These collective findings add to a growing body of evidence that provides scientific support for the positive clinical effects my colleagues and I documented in our recent pilot study of perispinal etanercept in Alzheimer disease [6]. In addition, these collective findings support the long-held notion that neuroinflammation mediated by TNFα interacts with amyloid-mediated mechanisms in the pathogenesis of AD [7-16]. Perhaps it is time that a “TNFα hypothesis” joins the “amyloid-cascade hypothesis” in the minds of the Alzheimer research community. Certainly further research in this promising therapeutic area is immediately warranted.

    References:

    . Tumor necrosis factor alpha and interleukin 10 promoter region polymorphisms and risk of late-onset Alzheimer disease. Arch Neurol. 2006 Aug;63(8):1165-9. PubMed.

    . Disturbed cross talk between insulin-like growth factor I and AMP-activated protein kinase as a possible cause of vascular dysfunction in the amyloid precursor protein/presenilin 2 mouse model of Alzheimer's disease. J Neurosci. 2007 Jan 24;27(4):824-31. PubMed.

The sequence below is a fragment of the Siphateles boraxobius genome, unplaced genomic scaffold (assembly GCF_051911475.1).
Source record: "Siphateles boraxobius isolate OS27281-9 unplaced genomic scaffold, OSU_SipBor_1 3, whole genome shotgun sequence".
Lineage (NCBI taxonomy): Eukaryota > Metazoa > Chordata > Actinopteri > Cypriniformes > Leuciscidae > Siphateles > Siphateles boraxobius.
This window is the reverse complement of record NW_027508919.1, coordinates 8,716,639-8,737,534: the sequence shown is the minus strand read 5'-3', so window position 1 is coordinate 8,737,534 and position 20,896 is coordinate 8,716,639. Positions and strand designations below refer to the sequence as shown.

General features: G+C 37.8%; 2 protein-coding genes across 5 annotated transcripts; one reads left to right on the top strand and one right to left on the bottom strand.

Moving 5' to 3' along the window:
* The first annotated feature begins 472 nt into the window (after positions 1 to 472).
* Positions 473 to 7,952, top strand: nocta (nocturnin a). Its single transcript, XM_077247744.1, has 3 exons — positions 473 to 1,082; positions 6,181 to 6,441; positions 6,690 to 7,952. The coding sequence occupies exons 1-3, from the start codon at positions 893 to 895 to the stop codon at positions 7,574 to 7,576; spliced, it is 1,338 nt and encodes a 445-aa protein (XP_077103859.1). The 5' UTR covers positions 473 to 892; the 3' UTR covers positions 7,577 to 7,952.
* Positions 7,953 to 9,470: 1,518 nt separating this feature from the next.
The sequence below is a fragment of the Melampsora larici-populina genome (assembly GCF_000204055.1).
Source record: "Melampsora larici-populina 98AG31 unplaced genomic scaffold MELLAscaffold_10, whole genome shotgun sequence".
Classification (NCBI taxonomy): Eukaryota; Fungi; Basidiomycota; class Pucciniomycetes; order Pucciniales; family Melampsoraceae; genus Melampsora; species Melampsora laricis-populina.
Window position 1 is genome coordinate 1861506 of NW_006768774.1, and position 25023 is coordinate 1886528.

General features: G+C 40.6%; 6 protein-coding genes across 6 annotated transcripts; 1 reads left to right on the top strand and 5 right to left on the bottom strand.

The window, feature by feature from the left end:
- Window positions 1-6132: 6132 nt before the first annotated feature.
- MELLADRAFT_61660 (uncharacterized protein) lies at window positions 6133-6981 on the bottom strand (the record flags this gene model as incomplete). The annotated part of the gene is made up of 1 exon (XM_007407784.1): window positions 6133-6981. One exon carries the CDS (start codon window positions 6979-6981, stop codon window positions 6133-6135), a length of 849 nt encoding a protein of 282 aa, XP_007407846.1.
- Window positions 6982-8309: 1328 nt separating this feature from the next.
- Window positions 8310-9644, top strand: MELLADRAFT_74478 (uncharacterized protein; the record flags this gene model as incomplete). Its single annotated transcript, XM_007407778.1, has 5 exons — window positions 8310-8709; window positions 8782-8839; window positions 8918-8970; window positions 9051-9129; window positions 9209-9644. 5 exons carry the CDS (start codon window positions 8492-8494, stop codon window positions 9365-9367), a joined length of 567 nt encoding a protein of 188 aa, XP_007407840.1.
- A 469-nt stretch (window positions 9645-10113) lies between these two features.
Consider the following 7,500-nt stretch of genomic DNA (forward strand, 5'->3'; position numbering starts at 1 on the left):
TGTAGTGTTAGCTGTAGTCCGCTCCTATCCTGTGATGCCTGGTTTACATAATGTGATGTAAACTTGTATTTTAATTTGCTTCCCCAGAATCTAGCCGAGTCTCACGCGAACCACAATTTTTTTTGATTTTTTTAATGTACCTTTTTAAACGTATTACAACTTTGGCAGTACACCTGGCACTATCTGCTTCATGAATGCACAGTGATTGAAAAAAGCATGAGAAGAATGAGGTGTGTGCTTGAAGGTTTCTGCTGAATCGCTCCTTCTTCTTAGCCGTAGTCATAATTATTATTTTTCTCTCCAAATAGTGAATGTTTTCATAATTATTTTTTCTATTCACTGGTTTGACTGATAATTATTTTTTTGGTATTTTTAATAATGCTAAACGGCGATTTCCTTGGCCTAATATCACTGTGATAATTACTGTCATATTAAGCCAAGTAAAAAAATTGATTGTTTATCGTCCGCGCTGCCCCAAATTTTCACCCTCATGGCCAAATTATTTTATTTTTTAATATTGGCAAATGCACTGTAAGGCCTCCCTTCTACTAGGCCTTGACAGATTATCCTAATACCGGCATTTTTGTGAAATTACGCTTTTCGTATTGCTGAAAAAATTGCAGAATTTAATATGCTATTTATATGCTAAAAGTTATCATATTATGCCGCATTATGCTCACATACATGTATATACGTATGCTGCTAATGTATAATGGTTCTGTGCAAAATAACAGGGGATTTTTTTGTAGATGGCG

. Cerebral microvascular amyloid beta protein deposition induces vascular degeneration and neuroinflammation in transgenic mice expressing human vasculotropic mutant amyloid beta precursor protein. Am J Pathol. 2005 Aug;167(2):505-15. PubMed.

    . Impaired cerebromicrovascular perfusion. Summary of evidence in support of its causality in Alzheimer's disease. Ann N Y Acad Sci. 2000;924:136-52. PubMed.

    . Vasculoprotective effects of anti-tumor necrosis factor-alpha treatment in aging. Am J Pathol. 2007 Jan;170(1):388-98. PubMed.

    . TNF-alpha modulation for treatment of Alzheimer's disease: a 6-month pilot study. MedGenMed. 2006;8(2):25. PubMed.

    . Interaction of Alzheimer beta-amyloid peptide with the human monocytic cell line THP-1 results in a protein kinase C-dependent secretion of tumor necrosis factor-alpha. Brain Res. 1997 Jan 30;747(1):114-21. PubMed.